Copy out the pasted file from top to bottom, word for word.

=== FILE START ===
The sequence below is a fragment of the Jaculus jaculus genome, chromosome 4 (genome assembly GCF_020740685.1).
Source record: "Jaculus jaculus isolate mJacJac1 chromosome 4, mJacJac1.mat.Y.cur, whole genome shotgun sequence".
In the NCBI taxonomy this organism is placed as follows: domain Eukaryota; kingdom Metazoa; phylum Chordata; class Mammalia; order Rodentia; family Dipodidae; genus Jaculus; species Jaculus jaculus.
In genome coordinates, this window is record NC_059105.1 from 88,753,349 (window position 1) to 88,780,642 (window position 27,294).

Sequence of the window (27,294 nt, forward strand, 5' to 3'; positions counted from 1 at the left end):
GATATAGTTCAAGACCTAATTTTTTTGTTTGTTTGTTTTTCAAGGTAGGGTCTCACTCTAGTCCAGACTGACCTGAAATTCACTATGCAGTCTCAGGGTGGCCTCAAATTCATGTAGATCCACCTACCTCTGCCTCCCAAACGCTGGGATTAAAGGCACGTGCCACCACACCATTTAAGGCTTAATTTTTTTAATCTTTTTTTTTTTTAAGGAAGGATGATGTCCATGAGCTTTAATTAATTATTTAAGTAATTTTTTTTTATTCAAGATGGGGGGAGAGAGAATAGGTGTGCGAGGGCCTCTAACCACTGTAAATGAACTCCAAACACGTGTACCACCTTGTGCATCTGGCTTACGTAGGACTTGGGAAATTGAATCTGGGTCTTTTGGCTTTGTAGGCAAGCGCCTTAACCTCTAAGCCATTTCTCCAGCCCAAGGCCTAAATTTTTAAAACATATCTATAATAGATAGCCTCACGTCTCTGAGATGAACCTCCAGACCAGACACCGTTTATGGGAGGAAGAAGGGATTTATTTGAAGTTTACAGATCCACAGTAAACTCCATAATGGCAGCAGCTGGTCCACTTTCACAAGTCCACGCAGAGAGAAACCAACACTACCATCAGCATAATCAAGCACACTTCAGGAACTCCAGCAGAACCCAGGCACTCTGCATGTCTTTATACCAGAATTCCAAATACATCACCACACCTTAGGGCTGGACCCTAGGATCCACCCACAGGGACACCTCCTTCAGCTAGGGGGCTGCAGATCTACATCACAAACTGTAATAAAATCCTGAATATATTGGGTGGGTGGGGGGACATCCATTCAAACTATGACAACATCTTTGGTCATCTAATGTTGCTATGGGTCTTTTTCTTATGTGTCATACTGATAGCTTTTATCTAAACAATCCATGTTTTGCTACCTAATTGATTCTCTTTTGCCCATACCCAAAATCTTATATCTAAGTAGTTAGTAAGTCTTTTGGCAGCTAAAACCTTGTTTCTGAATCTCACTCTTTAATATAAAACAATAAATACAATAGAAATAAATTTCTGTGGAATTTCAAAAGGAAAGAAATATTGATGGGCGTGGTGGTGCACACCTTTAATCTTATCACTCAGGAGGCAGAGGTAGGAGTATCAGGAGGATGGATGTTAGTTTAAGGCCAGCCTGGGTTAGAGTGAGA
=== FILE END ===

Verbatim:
The sequence below is a fragment of the Jaculus jaculus genome, chromosome 4 (genome assembly GCF_020740685.1).
Source record: "Jaculus jaculus isolate mJacJac1 chromosome 4, mJacJac1.mat.Y.cur, whole genome shotgun sequence".
In the NCBI taxonomy this organism is placed as follows: domain Eukaryota; kingdom Metazoa; phylum Chordata; class Mammalia; order Rodentia; family Dipodidae; genus Jaculus; species Jaculus jaculus.
In genome coordinates, this window is record NC_059105.1 from 88,753,349 (window position 1) to 88,780,642 (window position 27,294).

Sequence of the window (27,294 nt, forward strand, 5' to 3'; positions counted from 1 at the left end):
GATATAGTTCAAGACCTAATTTTTTTGTTTGTTTGTTTTTCAAGGTAGGGTCTCACTCTAGTCCAGACTGACCTGAAATTCACTATGCAGTCTCAGGGTGGCCTCAAATTCATGTAGATCCACCTACCTCTGCCTCCCAAACGCTGGGATTAAAGGCACGTGCCACCACACCATTTAAGGCTTAATTTTTTTAATCTTTTTTTTTTTTAAGGAAGGATGATGTCCATGAGCTTTAATTAATTATTTAAGTAATTTTTTTTTATTCAAGATGGGGGGAGAGAGAATAGGTGTGCGAGGGCCTCTAACCACTGTAAATGAACTCCAAACACGTGTACCACCTTGTGCATCTGGCTTACGTAGGACTTGGGAAATTGAATCTGGGTCTTTTGGCTTTGTAGGCAAGCGCCTTAACCTCTAAGCCATTTCTCCAGCCCAAGGCCTAAATTTTTAAAACATATCTATAATAGATAGCCTCACGTCTCTGAGATGAACCTCCAGACCAGACACCGTTTATGGGAGGAAGAAGGGATTTATTTGAAGTTTACAGATCCACAGTAAACTCCATAATGGCAGCAGCTGGTCCACTTTCACAAGTCCACGCAGAGAGAAACCAACACTACCATCAGCATAATCAAGCACACTTCAGGAACTCCAGCAGAACCCAGGCACTCTGCATGTCTTTATACCAGAATTCCAAATACATCACCACACCTTAGGGCTGGACCCTAGGATCCACCCACAGGGACACCTCCTTCAGCTAGGGGGCTGCAGATCTACATCACAAACTGTAATAAAATCCTGAATATATTGGGTGGGTGGGGGGACATCCATTCAAACTATGACAACATCTTTGGTCATCTAATGTTGCTATGGGTCTTTTTCTTATGTGTCATACTGATAGCTTTTATCTAAACAATCCATGTTTTGCTACCTAATTGATTCTCTTTTGCCCATACCCAAAATCTTATATCTAAGTAGTTAGTAAGTCTTTTGGCAGCTAAAACCTTGTTTCTGAATCTCACTCTTTAATATAAAACAATAAATACAATAGAAATAAATTTCTGTGGAATTTCAAAAGGAAAGAAATATTGATGGGCGTGGTGGTGCACACCTTTAATCTTATCACTCAGGAGGCAGAGGTAGGAGTATCAGGAGGATGGATGTTAGTTTAAGGCCAGCCTGGGTTAGAGTGAGA